Science Policy

The Royal Society of Canada Issues a Position Paper on the Importance of Research in Canada
Publish Date: 20-OCT-2014 03:11 PM
The Royal Society of Canada has published the first in a series of position papers intended to serve as constructive additions to policy conversations about research and scholarship in Canada. 
New Ebola guidelines: Testing in Ontario labs for quicker results
Publish Date: 17-OCT-2014 02:42 PM
When Ottawa went through an Ebola scare earlier this week samples from the suspected cases had to be sent to a national laboratory in Winnipeg for examination before the all-clear was given. 
Ebola: WHO admits it botched response to outbreak
Publish Date: 17-OCT-2014 02:39 PM
Texas health care workers who were exposed to the deadly Ebola virus are being asked to sign legally binding documents agreeing not to go to public places or use public transportation. 
REUTERS SUMMIT-Global climate deal should be legally binding in parts: U.S
Publish Date: 14-OCT-2014 03:00 PM
The United States wants to broker a global agreement on climate change that would contain some legal elements but would stop short of being legally binding on an international level, the country's top diplomat on climate change issues said. 
Leona Aglukkaq is silent on altered evidence in frog memo
Publish Date: 04-OCT-2014 11:32 AM
Prime Minister Stephen Harper’s government is offering no explanation for a mysterious memo sent from a senior bureaucrat to the environment minister that incorrectly summarized scientific evidence from a secret report. The memo, released through a court challenge, contradicted the warnings from an Environment Canada scientist about “imminent” danger from a major residential real estate project near Montreal that is threatening the survival of a critical population of western chorus frogs, protected under federal endangered species legislation.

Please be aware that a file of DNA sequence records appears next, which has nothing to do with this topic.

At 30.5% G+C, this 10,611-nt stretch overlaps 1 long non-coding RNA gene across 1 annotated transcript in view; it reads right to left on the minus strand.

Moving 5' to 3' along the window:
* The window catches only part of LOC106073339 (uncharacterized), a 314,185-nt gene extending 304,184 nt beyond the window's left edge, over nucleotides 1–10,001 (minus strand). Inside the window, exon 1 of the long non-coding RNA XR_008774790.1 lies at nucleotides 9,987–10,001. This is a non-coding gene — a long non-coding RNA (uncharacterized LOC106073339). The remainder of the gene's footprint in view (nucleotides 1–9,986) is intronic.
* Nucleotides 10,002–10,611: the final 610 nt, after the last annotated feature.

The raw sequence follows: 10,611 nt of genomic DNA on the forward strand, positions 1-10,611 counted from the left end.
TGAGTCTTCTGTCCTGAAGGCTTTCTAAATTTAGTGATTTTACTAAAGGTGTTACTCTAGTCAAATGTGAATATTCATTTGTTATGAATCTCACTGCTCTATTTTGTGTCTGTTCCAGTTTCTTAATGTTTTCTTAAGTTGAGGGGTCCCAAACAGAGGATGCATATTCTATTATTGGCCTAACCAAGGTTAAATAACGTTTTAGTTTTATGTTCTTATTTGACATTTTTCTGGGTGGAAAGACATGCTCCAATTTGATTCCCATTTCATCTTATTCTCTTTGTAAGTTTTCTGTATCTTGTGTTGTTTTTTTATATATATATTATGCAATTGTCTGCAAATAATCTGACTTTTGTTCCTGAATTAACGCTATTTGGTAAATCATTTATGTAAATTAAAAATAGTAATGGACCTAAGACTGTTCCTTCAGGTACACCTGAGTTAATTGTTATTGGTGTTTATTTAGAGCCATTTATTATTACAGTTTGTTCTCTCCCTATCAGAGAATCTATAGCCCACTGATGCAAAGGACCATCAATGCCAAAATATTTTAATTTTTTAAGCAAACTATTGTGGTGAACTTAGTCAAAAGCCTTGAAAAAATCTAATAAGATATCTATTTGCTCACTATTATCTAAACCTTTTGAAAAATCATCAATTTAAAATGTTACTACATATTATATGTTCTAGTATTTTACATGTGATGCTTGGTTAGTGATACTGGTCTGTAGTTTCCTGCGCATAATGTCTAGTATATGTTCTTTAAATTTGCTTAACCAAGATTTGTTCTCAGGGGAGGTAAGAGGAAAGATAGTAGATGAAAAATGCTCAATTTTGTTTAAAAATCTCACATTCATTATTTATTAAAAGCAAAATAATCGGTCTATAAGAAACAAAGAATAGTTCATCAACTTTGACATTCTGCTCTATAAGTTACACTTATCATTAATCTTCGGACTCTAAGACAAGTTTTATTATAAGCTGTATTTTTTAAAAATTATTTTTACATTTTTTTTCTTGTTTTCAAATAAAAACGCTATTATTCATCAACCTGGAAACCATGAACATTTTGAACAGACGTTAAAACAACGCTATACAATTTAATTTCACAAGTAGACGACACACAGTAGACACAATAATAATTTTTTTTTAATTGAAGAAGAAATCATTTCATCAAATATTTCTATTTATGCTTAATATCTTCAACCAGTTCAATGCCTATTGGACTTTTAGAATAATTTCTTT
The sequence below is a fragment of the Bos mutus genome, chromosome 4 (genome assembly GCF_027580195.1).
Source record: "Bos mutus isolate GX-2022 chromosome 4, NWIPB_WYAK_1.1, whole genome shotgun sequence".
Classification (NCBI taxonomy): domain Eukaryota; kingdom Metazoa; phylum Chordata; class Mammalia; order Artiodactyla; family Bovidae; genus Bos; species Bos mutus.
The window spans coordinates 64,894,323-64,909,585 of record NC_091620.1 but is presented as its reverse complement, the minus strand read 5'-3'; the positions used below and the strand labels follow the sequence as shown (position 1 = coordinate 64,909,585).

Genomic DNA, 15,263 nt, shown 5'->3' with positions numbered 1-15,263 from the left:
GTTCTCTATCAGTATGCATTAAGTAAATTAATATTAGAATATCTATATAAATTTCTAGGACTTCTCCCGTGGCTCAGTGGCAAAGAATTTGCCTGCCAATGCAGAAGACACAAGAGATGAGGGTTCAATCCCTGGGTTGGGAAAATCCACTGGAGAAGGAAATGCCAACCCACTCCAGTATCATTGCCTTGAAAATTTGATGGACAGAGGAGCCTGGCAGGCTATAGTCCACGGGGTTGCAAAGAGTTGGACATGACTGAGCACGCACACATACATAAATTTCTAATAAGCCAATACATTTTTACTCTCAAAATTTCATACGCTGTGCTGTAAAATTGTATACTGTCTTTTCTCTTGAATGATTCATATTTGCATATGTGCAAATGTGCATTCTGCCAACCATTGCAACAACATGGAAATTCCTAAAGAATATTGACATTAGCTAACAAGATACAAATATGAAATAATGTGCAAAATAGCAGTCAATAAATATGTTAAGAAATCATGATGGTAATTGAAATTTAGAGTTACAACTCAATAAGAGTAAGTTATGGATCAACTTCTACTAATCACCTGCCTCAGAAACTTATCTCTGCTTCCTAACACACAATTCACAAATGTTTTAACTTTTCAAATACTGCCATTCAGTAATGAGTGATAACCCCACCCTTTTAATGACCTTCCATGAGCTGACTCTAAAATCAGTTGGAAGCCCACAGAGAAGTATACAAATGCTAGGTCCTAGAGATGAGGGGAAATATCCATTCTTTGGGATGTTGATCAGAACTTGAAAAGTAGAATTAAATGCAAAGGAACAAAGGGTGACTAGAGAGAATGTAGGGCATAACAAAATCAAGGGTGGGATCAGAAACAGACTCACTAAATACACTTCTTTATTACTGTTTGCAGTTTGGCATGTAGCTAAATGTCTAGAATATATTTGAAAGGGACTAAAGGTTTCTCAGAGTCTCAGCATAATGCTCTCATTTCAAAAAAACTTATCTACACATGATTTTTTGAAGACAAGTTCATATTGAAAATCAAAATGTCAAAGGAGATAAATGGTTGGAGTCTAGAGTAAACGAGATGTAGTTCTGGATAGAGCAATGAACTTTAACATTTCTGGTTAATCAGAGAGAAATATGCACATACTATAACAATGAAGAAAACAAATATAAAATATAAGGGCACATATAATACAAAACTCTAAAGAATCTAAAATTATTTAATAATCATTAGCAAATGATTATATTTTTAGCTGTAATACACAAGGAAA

Scientists rail against imposed ignorance: Goar
Publish Date: 02-OCT-2014 11:18 AM
A year ago, a handful of Toronto scientists decided they could no longer watch helplessly as the government of Canada systematically stifled information on everything from climate change to drug safety. They formed a collective called Scientists for the Right to Know. This week, they held a public forum at the Munk School of Global Affairs. It was called Imposed Ignorance, a panel discussion highlighting what Canadians are losing and why it matters. 
What the Franklin expedition says about Canadian research priorities
Publish Date: 24-SEP-2014 08:31 AM
The discovery of one of the long-lost Franklin ships is surely big news, archaeologically speaking. But it is also highly political. Not simply because Franklin is used as a symbol of Canadian sovereignty in the Arctic, but also in the context of what has happened in recent years regarding federal science. 
Labelling GMOs about transparency, not health say advocates
Publish Date: 22-SEP-2014 09:04 AM
Advocates pushing for the government to adopt mandatory labelling regulation of genetically-modified foods may have received a boost, ironically, thanks to a recent Health Canada study. On June 10, Health Canada released a report, “Consulting Canadians to Modernize and Improve Food Labels: What We Heard,” detailing what Health Canada has learned about Canadians’ priorities on modernizing and improving food labelling. Within the grander nutrition and clarity concerns, a desire to better detail how and where food was made also emerged, including “labelling genetically-engineered or genetically-modified ingredients in food products and declaring the presence or use of pesticides, agricultural chemicals, antibiotics or growth hormones.”  
Canada missing out on green energy revolution, report says
Publish Date: 22-SEP-2014 08:50 AM
At a time when investment in clean energy technologies is growing worldwide, Canada is “looking the other way” and risks missing out on trade and growth opportunities, according to a new report from an advocacy group for green energy. The study from Clean Energy Canada was released Monday to coincide with the United Nation Climate Summit in New York City. It says Canada spent $6.5 billion on the renewable energy transition last year. That is minuscule compared to the $207 billion spent worldwide, including $55 billion in China alone. 
Stephen Harper’s climate change timeline
Publish Date: 19-SEP-2014 08:41 AM
A labour union representing federal scientists, the Professional Institute of the Public Service of Canada, would also estimate that the Canadian government was in the middle of a three-year purge, cutting nearly $3 billion in spending and up to 5,000 jobs from its science-based departments, including many scientific research positions and programs in charge of monitoring air, water, and wildlife.